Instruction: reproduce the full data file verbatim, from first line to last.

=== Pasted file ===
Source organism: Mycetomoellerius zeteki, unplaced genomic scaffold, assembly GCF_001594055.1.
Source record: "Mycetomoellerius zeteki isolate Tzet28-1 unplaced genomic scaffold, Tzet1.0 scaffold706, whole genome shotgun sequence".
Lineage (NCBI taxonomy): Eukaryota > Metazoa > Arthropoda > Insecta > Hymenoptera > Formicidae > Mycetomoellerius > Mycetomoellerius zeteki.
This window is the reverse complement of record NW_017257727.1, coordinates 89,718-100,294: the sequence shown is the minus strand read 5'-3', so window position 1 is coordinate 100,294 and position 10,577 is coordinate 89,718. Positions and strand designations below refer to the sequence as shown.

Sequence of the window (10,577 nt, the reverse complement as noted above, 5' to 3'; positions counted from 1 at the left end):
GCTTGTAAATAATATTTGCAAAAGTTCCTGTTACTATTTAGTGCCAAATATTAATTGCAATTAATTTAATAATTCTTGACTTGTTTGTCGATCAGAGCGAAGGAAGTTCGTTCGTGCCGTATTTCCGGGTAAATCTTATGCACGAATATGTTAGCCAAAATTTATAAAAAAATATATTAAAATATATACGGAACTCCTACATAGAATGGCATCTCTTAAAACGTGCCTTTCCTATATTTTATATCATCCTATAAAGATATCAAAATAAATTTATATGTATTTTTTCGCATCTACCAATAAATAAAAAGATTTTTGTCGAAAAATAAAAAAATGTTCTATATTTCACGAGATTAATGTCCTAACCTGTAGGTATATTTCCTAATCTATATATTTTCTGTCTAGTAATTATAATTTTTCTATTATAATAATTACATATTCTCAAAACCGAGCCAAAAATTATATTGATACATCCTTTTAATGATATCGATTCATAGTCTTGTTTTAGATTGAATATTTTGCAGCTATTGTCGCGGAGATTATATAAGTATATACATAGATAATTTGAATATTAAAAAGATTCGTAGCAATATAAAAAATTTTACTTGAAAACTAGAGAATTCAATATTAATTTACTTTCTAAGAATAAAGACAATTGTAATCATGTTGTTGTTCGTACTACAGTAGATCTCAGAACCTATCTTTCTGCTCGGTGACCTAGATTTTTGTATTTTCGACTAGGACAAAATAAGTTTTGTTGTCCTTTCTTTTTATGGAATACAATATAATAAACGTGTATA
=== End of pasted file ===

Source organism: Mycetomoellerius zeteki, unplaced genomic scaffold, assembly GCF_001594055.1.
Source record: "Mycetomoellerius zeteki isolate Tzet28-1 unplaced genomic scaffold, Tzet1.0 scaffold706, whole genome shotgun sequence".
Lineage (NCBI taxonomy): Eukaryota > Metazoa > Arthropoda > Insecta > Hymenoptera > Formicidae > Mycetomoellerius > Mycetomoellerius zeteki.
This window is the reverse complement of record NW_017257727.1, coordinates 89,718-100,294: the sequence shown is the minus strand read 5'-3', so window position 1 is coordinate 100,294 and position 10,577 is coordinate 89,718. Positions and strand designations below refer to the sequence as shown.

Sequence of the window (10,577 nt, the reverse complement as noted above, 5' to 3'; positions counted from 1 at the left end):
GCTTGTAAATAATATTTGCAAAAGTTCCTGTTACTATTTAGTGCCAAATATTAATTGCAATTAATTTAATAATTCTTGACTTGTTTGTCGATCAGAGCGAAGGAAGTTCGTTCGTGCCGTATTTCCGGGTAAATCTTATGCACGAATATGTTAGCCAAAATTTATAAAAAAATATATTAAAATATATACGGAACTCCTACATAGAATGGCATCTCTTAAAACGTGCCTTTCCTATATTTTATATCATCCTATAAAGATATCAAAATAAATTTATATGTATTTTTTCGCATCTACCAATAAATAAAAAGATTTTTGTCGAAAAATAAAAAAATGTTCTATATTTCACGAGATTAATGTCCTAACCTGTAGGTATATTTCCTAATCTATATATTTTCTGTCTAGTAATTATAATTTTTCTATTATAATAATTACATATTCTCAAAACCGAGCCAAAAATTATATTGATACATCCTTTTAATGATATCGATTCATAGTCTTGTTTTAGATTGAATATTTTGCAGCTATTGTCGCGGAGATTATATAAGTATATACATAGATAATTTGAATATTAAAAAGATTCGTAGCAATATAAAAAATTTTACTTGAAAACTAGAGAATTCAATATTAATTTACTTTCTAAGAATAAAGACAATTGTAATCATGTTGTTGTTCGTACTACAGTAGATCTCAGAACCTATCTTTCTGCTCGGTGACCTAGATTTTTGTATTTTCGACTAGGACAAAATAAGTTTTGTTGTCCTTTCTTTTTATGGAATACAATATAATAAACGTGTATA